TAIPEI - Taiwan warned that it would treat any Chinese incursion into the island’s airspace as a “first strike", as Taipei seeks to deter Beijing from ratcheting up military pressure around the island.
Defence Minister Chiu Kuo-cheng told lawmakers in Taipei that the ministry was taking such incursions more seriously after a recent spate of closer flights by Chinese warplanes and drones.
Pressed on whether any warplane’s violation of Taiwan’s airspace would be viewed as a first strike, Mr Chiu said, “yes”, without elaborating what the response would be.
“In the past, we said we won’t be the first to strike, which meant we won’t do it without them firing artillery shells or missiles, et cetera, first,” Mr Chiu said on Wednesday.
“But now the definition has obviously changed, as China used means like drones. So we have adjusted, and will view any crossing of aircraft or vessels as a first strike.”
Taiwan is trying to reassert a buffer zone that China has eroded, particularly since US House Speaker Nancy Pelosi’s visit to the island in August.
Since then, an average of 10 Chinese military aircraft per day have flown across the median line dividing the Taiwan Strait or into the southwestern corner of the island’s larger air-defence identification zone, according to Bloomberg-compiled data.
So far, Chinese military aircraft and warships have kept well outside the smaller 12-nautical-mile (22km) area that Taiwan regards as defining its territorial sea and airspace.
Taiwan would react militarily if Chinese forces crossed the 12-nautical-mile line, Reuters reported in August, citing an unnamed Taiwanese official.
Mr Chiu appeared to go further in response to a lawmaker’s question on Wednesday about recent drone flights over Taiwanese-controlled islands located off the Chinese coast.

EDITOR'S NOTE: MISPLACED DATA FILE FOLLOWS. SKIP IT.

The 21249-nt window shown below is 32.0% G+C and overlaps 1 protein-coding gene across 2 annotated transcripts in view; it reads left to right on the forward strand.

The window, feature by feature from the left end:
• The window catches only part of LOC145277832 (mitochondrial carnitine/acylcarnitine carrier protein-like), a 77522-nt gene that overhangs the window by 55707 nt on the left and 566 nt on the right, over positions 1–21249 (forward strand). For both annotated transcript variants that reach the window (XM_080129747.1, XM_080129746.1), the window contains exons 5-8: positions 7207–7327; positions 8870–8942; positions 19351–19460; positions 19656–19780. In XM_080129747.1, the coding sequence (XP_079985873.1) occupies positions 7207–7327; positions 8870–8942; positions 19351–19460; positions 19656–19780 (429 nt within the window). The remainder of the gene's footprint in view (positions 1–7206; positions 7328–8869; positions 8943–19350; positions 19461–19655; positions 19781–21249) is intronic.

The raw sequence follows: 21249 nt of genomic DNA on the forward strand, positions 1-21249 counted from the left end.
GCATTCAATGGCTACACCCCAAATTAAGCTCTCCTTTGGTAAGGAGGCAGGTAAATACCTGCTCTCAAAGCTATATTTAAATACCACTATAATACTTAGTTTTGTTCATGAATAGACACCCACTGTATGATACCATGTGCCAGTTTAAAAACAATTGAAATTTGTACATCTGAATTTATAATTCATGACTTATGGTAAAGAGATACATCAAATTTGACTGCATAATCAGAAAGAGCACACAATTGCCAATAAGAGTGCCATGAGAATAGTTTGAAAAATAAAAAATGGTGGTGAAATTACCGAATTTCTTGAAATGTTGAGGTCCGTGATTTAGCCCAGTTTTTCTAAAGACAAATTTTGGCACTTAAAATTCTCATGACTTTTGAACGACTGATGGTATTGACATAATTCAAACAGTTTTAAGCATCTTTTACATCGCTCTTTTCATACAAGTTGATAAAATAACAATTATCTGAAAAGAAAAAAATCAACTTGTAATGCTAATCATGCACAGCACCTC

On Sept 1, Taiwan shot down a civilian drone near Kinmen Island, after other attempts to repel it failed.
“First strike or not, as long as any China’s aircraft or vessel crosses the line, we will destroy it,” Mr Chiu said. “We have made the adjustment now.”
Taiwan is set to be a core issue at the twice-a-decade congress of China’s ruling Communist Party, scheduled to begin on Oct 16.
Chinese President Xi Jinping is widely expected to secure a third term in power, and could face greater pressure to bring Taiwan under Beijing’s rule, as part of a longer-term goal of national rejuvenation.
China regards Taiwan as a breakaway province awaiting reunification, by force if necessary. China says its armed forces have a right to operate around Taiwan as it is Chinese territory.
Taiwan rejects China's sovereignty claims, saying as the People's Republic of China has never ruled Taiwan, only the island's 23 million people have the right to decide their future.
Mr Chiu on Wednesday said China’s activities had shattered the concept of the median line, which the United States drafted decades ago to prevent a conflict between the two sides.
"The median line was supposed to be a tacit agreement for everyone," Mr Chiu told a Parliamentary committee meeting. "That tacit agreement has been destroyed."
China never officially recognised the line that a US general devised in 1954 at the height of Cold War hostility between Communist China and US-backed Taiwan although the People's Liberation Army had largely respected it.
The Taiwan Strait is some 180km wide and at its narrowest, the median line is about 40km from Taiwan's waters.
Taiwanese military planned to continue to patrol and train east of the line, Mr Chiu said. Still, Taiwan wants to minimise the risk of an accident that results in miscalculation, he added.
“We will try our best to avoid a minor incident that could escalate the situation,” Mr Chiu said. “But if China continues with repeated actions, we will show our will.”
Some Taiwan officials and security analysts have said it would be difficult for the island to defend the median line without raising the risk of dangerous escalation. BLOOMBERG, REUTERS